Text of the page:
Rheumatoid Arthritis Patients do Worse After a Heart Attack
Following a heart attack, people with rheumatoid arthritis (RA) suffer greater heart-related complications, including an increased risk for dying, when compared to other heart attack patients, according to research presented this week at the American College of Rheumatology Annual Scientific Meeting in San Francisco.
Mayo Clinic researchers determined that patients with RA do suffer higher mortality and are at higher risk of heart failure after a heart attack, but reasons for the increase are still unknown. The results of this study emphasize the need for better strategies for prevention, diagnosis and treatment of heart attacks in these patients.
"Heart disease can remain silent in those with rheumatoid arthritis, but the risk is there soon after the onset of the disease," explains Hilal Maradit Kremers, M.D., Mayo Clinic epidemiologist and lead author of the study. "Regular cardiac checkups are important -- as are lowering traditional cardiac risk factors, such as taking care of blood pressure and cholesterol and quitting smoking."
Biomarkers Help Determine Most Effective Treatment for Muscle Tissue Inflammation
A recent study conducted at Mayo Clinic and the University of Minnesota, as part of the Minnesota Partnership for Biotechnology and Medical Genomics, has identified pathways that allow doctors to look at biomarkers in the bloodstream to identify disease activity and flare.
The study shows that Interleukin 17, a protein that provides a communications pathway between cells, gives researchers the ability to look at the bloodstream to identify biological markers — distinctive indicators of a process, event or condition. The Type -1 Interferon signature (IFN) is a biomarker in dermatomyositis. The study identified a strong pattern that confirms the combination of these two biomarkers, IL-17 pathway and IFN signature, are a valid indicator of the progress of dermatomyositis.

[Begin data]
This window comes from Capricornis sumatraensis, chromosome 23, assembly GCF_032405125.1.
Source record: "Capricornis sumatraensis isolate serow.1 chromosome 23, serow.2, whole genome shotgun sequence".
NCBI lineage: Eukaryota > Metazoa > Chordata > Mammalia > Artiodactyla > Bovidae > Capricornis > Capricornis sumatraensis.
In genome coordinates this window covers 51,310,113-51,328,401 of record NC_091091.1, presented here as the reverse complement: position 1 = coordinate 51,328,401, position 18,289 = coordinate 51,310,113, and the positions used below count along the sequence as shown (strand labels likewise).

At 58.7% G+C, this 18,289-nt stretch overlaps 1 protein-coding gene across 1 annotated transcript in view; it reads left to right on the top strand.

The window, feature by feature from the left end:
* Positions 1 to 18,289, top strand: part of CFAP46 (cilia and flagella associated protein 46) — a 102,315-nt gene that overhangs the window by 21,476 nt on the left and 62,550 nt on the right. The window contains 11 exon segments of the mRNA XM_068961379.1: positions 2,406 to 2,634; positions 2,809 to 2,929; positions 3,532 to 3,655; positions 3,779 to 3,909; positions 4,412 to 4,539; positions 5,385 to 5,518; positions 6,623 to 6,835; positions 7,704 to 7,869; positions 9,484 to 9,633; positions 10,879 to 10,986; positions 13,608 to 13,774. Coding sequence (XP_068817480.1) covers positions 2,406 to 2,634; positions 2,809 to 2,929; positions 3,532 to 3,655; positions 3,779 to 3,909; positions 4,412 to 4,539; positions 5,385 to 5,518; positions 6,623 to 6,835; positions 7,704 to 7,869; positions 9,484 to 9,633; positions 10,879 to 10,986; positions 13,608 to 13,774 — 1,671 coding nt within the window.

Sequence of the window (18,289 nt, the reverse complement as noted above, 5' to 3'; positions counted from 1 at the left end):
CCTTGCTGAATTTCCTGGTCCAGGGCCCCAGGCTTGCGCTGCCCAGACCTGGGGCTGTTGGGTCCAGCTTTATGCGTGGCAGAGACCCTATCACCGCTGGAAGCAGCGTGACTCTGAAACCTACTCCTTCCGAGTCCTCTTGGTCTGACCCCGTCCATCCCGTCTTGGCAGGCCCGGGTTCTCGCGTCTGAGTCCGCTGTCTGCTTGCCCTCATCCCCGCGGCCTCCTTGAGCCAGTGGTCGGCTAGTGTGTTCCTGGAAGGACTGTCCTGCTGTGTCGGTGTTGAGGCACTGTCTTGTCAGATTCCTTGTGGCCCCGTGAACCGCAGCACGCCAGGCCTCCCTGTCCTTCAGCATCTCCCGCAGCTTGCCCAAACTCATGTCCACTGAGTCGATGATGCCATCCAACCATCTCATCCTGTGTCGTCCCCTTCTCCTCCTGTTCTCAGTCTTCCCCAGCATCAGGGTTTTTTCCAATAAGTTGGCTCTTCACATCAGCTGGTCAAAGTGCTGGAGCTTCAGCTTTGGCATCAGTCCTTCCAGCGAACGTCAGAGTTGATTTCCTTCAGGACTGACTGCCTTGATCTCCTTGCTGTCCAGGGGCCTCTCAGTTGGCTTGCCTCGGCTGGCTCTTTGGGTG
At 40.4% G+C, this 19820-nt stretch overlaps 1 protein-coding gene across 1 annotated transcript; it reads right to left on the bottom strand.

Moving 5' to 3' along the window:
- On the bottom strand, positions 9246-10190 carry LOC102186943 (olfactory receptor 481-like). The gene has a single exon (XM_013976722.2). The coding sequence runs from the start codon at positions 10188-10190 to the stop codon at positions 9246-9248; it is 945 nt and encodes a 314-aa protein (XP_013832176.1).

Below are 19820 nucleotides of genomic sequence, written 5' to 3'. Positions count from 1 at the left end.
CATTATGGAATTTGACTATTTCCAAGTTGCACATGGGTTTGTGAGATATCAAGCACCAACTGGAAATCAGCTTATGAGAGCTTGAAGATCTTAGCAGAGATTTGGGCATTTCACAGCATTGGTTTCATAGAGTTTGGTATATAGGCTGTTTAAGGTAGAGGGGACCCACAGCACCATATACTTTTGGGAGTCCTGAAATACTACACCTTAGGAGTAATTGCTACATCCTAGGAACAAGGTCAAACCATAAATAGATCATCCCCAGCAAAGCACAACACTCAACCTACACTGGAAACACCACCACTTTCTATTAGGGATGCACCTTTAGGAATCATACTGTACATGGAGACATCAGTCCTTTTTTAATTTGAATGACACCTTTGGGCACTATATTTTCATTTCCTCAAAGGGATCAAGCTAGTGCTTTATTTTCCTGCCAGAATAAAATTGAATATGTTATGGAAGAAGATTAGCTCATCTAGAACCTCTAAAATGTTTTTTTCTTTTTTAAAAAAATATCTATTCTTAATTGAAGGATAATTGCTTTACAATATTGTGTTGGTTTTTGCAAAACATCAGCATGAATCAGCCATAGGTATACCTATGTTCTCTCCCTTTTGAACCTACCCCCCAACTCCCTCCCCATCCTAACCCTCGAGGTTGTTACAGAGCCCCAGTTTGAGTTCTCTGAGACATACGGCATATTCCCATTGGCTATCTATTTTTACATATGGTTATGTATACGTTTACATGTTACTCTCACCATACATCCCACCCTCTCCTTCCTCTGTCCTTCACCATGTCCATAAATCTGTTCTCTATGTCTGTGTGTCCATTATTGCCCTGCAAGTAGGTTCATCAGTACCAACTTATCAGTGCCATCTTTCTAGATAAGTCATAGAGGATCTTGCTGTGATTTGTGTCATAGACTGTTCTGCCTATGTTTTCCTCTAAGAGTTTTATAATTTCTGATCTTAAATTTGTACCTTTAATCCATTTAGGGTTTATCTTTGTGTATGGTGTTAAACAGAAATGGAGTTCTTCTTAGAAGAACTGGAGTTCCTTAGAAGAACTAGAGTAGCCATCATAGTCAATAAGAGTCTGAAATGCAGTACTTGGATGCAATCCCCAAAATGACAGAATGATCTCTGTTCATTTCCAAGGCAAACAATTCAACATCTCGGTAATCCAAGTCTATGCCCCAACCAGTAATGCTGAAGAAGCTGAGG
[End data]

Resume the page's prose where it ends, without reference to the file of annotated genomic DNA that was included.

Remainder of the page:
Dermatomyositis is an autoimmune disease that weakens the muscles and causes muscle and joint pain as well as reddish eruptions on the face, neck and upper torso.
"A goal of this study is to be able to look in the bloodstream to identify biological markers or disease activity," says Ann Reed, M.D., Mayo Clinic pediatric rheumatologist. "How active is the disease and where is it going? We then can determine whether to continue treatment and what treatment will be most effective on a patient-by-patient basis.
"These results also provide us with a link between dermatomyositis and rheumatoid arthritis," says Dr. Reed. "We can apply these same procedures to determine the most effective treatments for rheumatoid arthritis patients."
Insulin-Like Proteins Linked to Age-Related Bone Loss in Men and Women
A recent study conducted at Mayo Clinic suggests that high levels of one of the natural insulin-like proteins involved in regulating tissue growth and maintenance in the body, Insulin-Like Growth Factor Binding Protein-2 (IGFBP-2), also may be an indicator of low bone density and high rates of bone loss in older women and men.
The study concluded that high IGFBP-2 levels affect various bones and various sites of bone differently for older women and men. It provided novel insight on likely differences in the regulation of bone loss, not only by age and gender, but by bone site.
"Adjusting for age, we found no association between IGFBP-2 and bone loss in premenopausal women or men younger than 50," says Shreyasee Amin, M.D., Mayo Clinic rheumatologist. "In postmenopausal women, however, high IGFBP-2 levels were associated with bone loss at all sites except the spine."